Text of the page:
School district shows growth but always room to improve
Brady Public School students who took state math and reading tests the past two years show more overall improvement than kids across Nebraska, according to statewide results released last week by the department of education.
Brady superintendent Bill Porter sees that growth as the true indicator of how the district is educating its students, rather than independent class scores in reading, math, science and writing.
“If we can show growth, it means we are doing what we need to do to make our students better,” he said.
Nebraska State Accountability scores were made public on Nov. 20, as well as a first look at the first-ever Nebraska Performance Accountability System which ranks districts by status, improvement, growth and graduation rates.
Porter explained that improvement is measured at the same grade testing different students.
Growth compares scores of the same students from one year to the next.
For instance, the district as a whole—students in grades 3-12 were tested—had a status score in reading of 110.76 with an improvement score of 5.86 and a growth score of 6.82.
That gives Brady a reading rank of 126 among the 249 schools reporting with 70 schools earning better improvement scores and 73 schools showing more growth.
Math looks even better.
“We implemented a new math curriculum a couple of years ago and our scores have continuously come up,” Porter said.
Five years ago the district landed on the persistently low achieving schools list, according to state standards.
Porter said scores have improved dramatically since then and the district is now doing quite well.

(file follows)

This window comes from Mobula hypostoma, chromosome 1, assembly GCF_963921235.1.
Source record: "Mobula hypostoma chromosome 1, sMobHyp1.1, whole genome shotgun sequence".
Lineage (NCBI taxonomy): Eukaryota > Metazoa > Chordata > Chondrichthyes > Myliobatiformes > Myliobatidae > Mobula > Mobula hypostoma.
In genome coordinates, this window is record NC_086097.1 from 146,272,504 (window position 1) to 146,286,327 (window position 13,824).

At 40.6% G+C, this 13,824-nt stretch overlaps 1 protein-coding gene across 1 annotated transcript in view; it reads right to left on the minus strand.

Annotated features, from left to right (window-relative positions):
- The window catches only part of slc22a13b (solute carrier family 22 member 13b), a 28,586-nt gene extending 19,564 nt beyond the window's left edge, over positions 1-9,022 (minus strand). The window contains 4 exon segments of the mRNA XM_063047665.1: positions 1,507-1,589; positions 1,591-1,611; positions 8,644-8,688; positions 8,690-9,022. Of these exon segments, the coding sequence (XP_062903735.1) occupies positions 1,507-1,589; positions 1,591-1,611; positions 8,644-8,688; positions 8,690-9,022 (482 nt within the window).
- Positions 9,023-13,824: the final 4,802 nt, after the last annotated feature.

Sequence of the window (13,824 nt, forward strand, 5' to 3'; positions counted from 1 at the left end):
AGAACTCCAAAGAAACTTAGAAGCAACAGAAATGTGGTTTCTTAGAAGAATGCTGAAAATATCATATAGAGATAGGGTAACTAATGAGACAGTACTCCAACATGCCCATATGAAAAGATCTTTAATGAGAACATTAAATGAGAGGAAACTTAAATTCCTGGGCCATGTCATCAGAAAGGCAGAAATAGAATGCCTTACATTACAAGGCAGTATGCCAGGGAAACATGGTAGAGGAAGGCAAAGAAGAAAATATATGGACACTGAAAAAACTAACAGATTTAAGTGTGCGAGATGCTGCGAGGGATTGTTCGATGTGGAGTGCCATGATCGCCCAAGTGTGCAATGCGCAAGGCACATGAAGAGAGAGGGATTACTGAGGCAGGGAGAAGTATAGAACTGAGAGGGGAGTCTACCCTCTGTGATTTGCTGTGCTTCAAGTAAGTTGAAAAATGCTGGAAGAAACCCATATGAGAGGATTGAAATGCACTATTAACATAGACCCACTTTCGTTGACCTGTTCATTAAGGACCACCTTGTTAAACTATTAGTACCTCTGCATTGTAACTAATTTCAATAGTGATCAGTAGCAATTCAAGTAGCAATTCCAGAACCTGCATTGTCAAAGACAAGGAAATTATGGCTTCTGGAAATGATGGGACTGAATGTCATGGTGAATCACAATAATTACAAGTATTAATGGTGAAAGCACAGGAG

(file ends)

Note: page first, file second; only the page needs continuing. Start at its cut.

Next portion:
“We want to give our students a well-rounded education,” he said. “At the same time, there are certain state standards that we have to meet. It takes a little bit of the creativity out of our teaching but it does make the district more accountable.”
Brady students rank in the top half of the state’s school districts in math and right at the midpoint in reading.
Writing and science fall in the bottom half, with science showing the lowest ranking at 194 of 249 and the biggest current concern.
“We knew going in that we would score low in science,” Porter said. “That’s one reason why we are concentrating on a new science curriculum in the high school.”
The district is also looking at realigning science curriculum at the elementary level.
Class size continues to present problems for Brady when it comes to state scores.
Porter said comparing overall scores for classes with 12 or 15 students like Brady’s with much larger districts that test 50 to 100 kids can provide misleading information.
“In small classes, if one or two students do poorly on the tests, it impacts the overall class score more than a handful of bad scores in a big class,” he said.
That’s why Porter said he takes the time to comb through individual scores, tracking specific student progress.
“The bottom line is showing growth, and we’ve done that,” he said. “Now we just need to work to keep moving forward in all areas.”
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